royal grand design on ITV1 tells the story of how King Charles III spent over a decade working on an incredibly passionate project to restore the Dumfries House estate in Scotland.
In a unique documentary, the monarch reveals how he and a team of experts have worked tirelessly to breathe new life into the run-down estate, which was also featured in a recent special Repair shop.
Here’s everything you need to know about royal grand design…
A Royal Grand Design – when will it be released?
The documentary will air on Wednesday 30 November 2022 on ITV1 at 21:00 and will also be available on ITV HUB, which will become ITVX from Thursday 8 December.
Royal grand design – what is it about?
The cameras follow the monarch for several years as he details how, in 2007, as Prince of Wales, he and a consortium bought the 2,000-acre Dumfries House estate in Ayrshire for £45 million to try and save his fortune.
He aimed to keep the estate intact, including all the furniture in the 18th century house, and to restore the surrounding area.
“I knew that if we hadn’t stepped in and saved it, someone would have bought it and said they had a great idea for golf courses and stuff and it would never work, so it would join list of even more abandoned countries. houses,” says His Majesty.
What repairs have been made?
In the film, narrated by Richard E. Grant, a number of experts attempt to restore and preserve items in the house, including Chippendale’s chairs and bookcase.
“If you think about the skill, dedication and dedication that went into the construction of these buildings by incredibly skilled craftsmen, very often their descendants are still in the area, so I have always felt that we owe these skilled craftsmen to help preserve the fruits of their labor.” says His Majesty.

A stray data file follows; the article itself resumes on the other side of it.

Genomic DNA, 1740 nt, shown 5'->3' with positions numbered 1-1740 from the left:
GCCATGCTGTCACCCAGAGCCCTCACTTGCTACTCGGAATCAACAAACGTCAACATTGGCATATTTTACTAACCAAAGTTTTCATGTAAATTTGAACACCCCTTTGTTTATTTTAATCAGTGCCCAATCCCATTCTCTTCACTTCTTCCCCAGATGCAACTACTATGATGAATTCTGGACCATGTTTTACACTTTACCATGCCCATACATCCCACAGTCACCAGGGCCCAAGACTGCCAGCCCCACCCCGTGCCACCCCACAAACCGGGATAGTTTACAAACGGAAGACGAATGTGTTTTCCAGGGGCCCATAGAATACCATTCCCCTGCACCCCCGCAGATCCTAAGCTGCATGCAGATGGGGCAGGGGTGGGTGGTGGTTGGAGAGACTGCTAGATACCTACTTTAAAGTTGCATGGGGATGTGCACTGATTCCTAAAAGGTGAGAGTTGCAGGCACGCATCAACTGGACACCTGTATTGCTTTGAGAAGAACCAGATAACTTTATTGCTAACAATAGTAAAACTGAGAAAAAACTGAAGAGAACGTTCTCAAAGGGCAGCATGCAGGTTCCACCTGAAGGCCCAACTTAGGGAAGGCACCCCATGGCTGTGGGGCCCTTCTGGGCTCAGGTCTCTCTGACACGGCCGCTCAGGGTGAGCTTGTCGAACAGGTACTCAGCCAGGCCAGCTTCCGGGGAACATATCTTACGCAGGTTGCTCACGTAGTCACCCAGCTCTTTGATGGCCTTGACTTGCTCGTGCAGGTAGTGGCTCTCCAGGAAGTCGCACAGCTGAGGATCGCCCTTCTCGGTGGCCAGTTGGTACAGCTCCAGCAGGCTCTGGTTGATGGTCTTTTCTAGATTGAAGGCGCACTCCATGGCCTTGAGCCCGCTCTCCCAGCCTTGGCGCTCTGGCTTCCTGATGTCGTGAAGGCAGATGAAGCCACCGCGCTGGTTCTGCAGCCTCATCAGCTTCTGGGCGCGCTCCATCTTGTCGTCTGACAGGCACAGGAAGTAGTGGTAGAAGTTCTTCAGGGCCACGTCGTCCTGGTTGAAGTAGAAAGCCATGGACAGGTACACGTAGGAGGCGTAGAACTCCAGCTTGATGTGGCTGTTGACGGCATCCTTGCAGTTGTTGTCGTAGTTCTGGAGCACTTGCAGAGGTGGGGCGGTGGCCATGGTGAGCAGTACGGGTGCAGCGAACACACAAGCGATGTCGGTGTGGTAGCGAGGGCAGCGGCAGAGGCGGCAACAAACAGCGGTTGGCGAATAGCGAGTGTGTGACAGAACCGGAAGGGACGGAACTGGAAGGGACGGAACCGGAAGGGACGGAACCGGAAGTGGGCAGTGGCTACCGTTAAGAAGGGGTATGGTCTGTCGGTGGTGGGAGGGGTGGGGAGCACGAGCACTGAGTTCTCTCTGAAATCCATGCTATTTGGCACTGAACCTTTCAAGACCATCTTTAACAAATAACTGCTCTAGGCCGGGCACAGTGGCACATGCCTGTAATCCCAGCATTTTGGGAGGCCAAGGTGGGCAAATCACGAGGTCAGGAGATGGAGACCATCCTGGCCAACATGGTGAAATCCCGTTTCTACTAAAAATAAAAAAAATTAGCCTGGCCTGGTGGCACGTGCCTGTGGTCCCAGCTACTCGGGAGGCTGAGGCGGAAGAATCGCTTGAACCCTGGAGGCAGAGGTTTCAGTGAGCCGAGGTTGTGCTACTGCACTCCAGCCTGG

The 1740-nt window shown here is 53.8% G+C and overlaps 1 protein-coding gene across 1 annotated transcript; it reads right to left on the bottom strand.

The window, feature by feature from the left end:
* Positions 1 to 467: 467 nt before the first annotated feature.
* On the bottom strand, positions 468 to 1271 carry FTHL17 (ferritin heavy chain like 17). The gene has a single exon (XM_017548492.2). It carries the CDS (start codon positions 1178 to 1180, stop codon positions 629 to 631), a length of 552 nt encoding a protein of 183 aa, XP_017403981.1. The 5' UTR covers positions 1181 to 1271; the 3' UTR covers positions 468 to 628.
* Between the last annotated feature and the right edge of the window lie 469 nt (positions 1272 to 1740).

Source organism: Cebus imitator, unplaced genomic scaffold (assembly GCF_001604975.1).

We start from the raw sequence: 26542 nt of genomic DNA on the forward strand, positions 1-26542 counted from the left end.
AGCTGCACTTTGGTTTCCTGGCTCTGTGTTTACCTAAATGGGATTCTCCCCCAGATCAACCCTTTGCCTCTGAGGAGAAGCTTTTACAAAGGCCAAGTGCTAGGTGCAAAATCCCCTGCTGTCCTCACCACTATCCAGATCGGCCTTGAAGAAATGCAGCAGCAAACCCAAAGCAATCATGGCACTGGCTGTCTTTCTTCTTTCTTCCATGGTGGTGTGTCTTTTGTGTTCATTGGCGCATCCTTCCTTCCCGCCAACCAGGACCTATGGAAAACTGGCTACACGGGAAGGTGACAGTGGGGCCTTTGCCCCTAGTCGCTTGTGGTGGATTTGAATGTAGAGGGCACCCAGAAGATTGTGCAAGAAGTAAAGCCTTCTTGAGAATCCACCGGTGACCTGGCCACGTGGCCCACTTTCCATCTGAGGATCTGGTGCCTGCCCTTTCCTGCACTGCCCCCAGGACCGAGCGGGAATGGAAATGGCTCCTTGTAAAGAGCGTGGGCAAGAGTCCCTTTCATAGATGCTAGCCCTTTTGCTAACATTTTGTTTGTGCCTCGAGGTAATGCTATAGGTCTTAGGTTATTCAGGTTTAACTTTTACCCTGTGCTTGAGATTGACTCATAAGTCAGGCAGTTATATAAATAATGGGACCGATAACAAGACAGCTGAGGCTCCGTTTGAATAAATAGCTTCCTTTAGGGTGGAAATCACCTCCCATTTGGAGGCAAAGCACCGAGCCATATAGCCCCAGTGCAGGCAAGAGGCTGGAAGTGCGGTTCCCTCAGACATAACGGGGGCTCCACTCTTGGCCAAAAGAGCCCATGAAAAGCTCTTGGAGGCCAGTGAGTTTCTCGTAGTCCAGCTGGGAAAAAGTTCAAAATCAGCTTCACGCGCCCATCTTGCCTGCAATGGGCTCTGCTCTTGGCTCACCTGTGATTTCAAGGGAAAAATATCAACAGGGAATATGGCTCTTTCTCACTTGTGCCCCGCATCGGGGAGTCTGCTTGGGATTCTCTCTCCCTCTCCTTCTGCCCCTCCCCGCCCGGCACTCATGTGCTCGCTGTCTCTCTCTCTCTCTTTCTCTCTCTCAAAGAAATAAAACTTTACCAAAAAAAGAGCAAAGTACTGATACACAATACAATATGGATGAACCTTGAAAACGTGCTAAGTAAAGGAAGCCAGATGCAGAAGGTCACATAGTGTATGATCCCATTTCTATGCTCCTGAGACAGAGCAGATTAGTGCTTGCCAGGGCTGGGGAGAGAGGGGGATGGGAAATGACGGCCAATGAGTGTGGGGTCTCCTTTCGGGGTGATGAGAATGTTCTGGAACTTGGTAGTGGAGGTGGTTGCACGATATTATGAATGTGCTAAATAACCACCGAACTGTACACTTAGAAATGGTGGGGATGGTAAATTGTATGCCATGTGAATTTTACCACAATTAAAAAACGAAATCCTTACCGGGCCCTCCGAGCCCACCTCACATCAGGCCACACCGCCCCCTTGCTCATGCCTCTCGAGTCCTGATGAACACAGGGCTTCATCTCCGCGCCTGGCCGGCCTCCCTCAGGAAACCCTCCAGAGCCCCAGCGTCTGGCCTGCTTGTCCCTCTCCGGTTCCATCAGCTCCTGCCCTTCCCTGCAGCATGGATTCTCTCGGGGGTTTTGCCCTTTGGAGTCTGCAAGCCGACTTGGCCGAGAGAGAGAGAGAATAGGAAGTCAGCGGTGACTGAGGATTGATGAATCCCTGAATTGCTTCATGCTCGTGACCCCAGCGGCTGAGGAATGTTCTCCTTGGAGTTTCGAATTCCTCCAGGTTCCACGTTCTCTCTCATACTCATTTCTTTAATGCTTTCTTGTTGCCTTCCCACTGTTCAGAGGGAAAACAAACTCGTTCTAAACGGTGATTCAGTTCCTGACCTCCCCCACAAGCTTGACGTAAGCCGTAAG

It also shows how the house’s walled garden – one of the largest in Europe – is undergoing massive changes. While part of it has been turned into a decorative area with a belvedere or lookout designed by King Charles himself, the rest has been turned into a public garden.
“There is a wonderful study garden here, which is of great importance to the locals,” says King Charles. “We invite children to learn about food and its origins, and help them grow it.”
His Majesty also sought to preserve many traditional crafts and educate the next generation of hospitality, horticulture, technology and engineering workers through courses and internships at Dumfries House. And at the heart of his plans is sustainability.
“This whole agenda is critical here because, for example, there are a lot of engineering skills that we are trying to help develop by working on the educational and professional side to make this area a great example of how you can create new businesses and jobs in green economy,” he says.
When the project is completed, the then Prince of Wales shows his late mother Queen Elizabeth II around the estate, along with his son Prince William. But most of all, he prides himself on bringing work and hope to a struggling local community.
“I wanted to save the house because it is very important,” His Majesty says. “I knew it was a very underprivileged area and I wanted to use it as a proper example of what I’ve always believed in, which is heritage-based rebirth and trying to show people that it works.”
Is there a trailer?
Not yet, but we will add it here when it is released.